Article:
They visit you late at night, little, beady eyes gleaming, prying open garbage cans and strewing last night’s dinner across your front yard. You spot them, give chase, but the masked invaders get away—as usual. Raccoons know where you live and they’ll be back. Sure, you’ve got a little garbage to clean up now and then. That’s not so bad, but what happens when raccoons make your home their home?
To understand why you have a raccoon roommate, you need to understand a little about raccoons in general. Incredibly smart, these mammals are opportunistic, and will rarely miss a chance for easy food. Raccoons like to be warm and are smart enough to know human homes can be safer than the wide outdoors. Females will move into a house to give birth, leaving the babies in the new, warm sanctuary, away from male raccoons that would harm the infants.
Sounds are usually the first indication you have a raccoon in the house. Large and ambidextrous, these woodland critters can break their way into your home by removing shingles, insulation, wall panels, and brick. Chewing and loud thumping noises are the least of your worries when it comes to raccoons in the home. Meticulous when it comes to bathroom habits, raccoons will select a specific location to relieve themselves. After a while, the accumulation of this waste will fill a home with an offensive odor. Liquid waste can often seep through floors and down through lower-level ceilings. If the mounds of waste aren’t enough to dissuade you from sharing your residence, consider the fact that raccoons are one of the main carriers of rabies. Rabies is fatal. Always.
Okay, time to say goodbye to this pesky intruder. Raccoon trapping is not for the weak of heart. It is highly recommended that a professional wildlife removal company be hired to eliminate the pest. Raccoons will attack humans if feeling threatened, and with the risk of zoonotic diseases such as rabies and leprospirosis, it is not a chance many homeowners want to take. If you decide to ignore the best advice and trap a raccoon on your own, please use a live trap, not a lethal one. A poisoned or injured raccoon can crawl into the walls of a home and then die. It can take years for an animal of that size to decompose. Think of the smell! Also, even if trapped alive, the average homeowner won’t be able to tell if the raccoon is male or female. Female raccoons may have babies hidden someone inside the house, and the smell of rotting babies is just as offensive as that of a decomposing adult. The waste from raccoons is particularly abhorrent stuff and can carry airborne pathogens that will make humans sick. A professional wildlife removal service will have the proper equipment to handle this situation.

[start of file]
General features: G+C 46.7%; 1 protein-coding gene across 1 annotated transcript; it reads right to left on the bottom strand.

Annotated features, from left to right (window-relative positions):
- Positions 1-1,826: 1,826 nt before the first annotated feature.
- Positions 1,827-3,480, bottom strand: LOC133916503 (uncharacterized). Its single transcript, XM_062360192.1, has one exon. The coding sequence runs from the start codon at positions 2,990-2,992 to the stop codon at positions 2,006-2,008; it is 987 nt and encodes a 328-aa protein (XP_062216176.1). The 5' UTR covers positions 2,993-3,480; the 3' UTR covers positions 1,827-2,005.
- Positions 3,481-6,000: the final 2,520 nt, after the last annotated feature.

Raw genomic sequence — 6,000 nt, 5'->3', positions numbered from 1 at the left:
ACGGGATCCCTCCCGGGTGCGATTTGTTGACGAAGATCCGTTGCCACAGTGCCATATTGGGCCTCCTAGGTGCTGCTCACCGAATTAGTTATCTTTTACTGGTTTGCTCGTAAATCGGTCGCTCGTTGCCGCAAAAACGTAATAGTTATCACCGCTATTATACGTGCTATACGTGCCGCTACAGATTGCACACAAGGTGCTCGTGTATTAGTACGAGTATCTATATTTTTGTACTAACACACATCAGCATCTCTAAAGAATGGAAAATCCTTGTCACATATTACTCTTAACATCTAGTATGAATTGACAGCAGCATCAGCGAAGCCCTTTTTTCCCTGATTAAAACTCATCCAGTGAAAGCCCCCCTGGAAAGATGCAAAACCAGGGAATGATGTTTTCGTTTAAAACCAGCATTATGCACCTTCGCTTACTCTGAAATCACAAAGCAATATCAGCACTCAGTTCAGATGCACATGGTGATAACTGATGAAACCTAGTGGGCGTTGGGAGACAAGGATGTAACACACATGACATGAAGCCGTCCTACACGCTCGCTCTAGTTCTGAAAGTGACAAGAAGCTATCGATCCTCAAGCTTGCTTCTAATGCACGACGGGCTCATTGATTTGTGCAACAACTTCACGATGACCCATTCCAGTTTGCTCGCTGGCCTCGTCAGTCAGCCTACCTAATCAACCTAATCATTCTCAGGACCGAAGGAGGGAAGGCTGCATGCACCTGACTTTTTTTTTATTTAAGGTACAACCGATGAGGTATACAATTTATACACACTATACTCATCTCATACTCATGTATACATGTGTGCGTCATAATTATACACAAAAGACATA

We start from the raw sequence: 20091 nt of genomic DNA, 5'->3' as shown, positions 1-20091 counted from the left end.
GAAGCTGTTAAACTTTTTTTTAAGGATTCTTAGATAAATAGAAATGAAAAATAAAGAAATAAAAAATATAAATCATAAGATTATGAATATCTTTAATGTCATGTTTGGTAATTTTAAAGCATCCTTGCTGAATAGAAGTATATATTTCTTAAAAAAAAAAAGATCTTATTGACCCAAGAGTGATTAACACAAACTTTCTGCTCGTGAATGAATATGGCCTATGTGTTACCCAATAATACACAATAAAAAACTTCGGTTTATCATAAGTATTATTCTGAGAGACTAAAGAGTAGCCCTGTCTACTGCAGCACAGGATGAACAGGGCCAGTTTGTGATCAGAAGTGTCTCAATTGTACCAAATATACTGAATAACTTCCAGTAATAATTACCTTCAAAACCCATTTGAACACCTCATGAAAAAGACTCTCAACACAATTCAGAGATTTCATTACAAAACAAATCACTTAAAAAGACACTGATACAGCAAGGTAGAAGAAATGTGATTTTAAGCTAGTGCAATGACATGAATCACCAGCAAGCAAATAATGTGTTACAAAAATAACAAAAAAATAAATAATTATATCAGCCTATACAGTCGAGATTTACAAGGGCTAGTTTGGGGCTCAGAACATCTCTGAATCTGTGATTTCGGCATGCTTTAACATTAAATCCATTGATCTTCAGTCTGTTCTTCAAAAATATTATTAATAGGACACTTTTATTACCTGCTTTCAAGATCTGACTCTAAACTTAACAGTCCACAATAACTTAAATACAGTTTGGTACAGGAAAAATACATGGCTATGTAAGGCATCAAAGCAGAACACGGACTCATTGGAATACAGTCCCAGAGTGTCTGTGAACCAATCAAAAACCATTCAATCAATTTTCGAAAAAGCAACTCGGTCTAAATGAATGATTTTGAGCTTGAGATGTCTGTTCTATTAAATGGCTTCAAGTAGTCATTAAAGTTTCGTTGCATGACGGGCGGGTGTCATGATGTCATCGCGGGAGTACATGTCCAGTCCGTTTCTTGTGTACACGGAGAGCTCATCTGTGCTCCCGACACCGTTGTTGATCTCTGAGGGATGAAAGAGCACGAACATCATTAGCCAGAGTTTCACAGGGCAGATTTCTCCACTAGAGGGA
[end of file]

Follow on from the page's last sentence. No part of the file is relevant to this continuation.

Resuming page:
The best defense against raccoons in the house is to take preventative measures before you ever have a raccoon problem. Keep trash and other outdoor food sources sealed to prevent enticing aromas that would lure in raccoons. Read here for more on
how To get rid of raccoons in the garbage cans
. Patrol the exterior of your home to make sure no loose boards, shingles, or eves will allow large enough access for a raccoon to enter. Small holes should be patched even if the opening isn’t large enough for an eight pound animal to wiggle through. Common sense and good home-improvement skills will keep raccoons from getting in before you have to devise a way to get them out.
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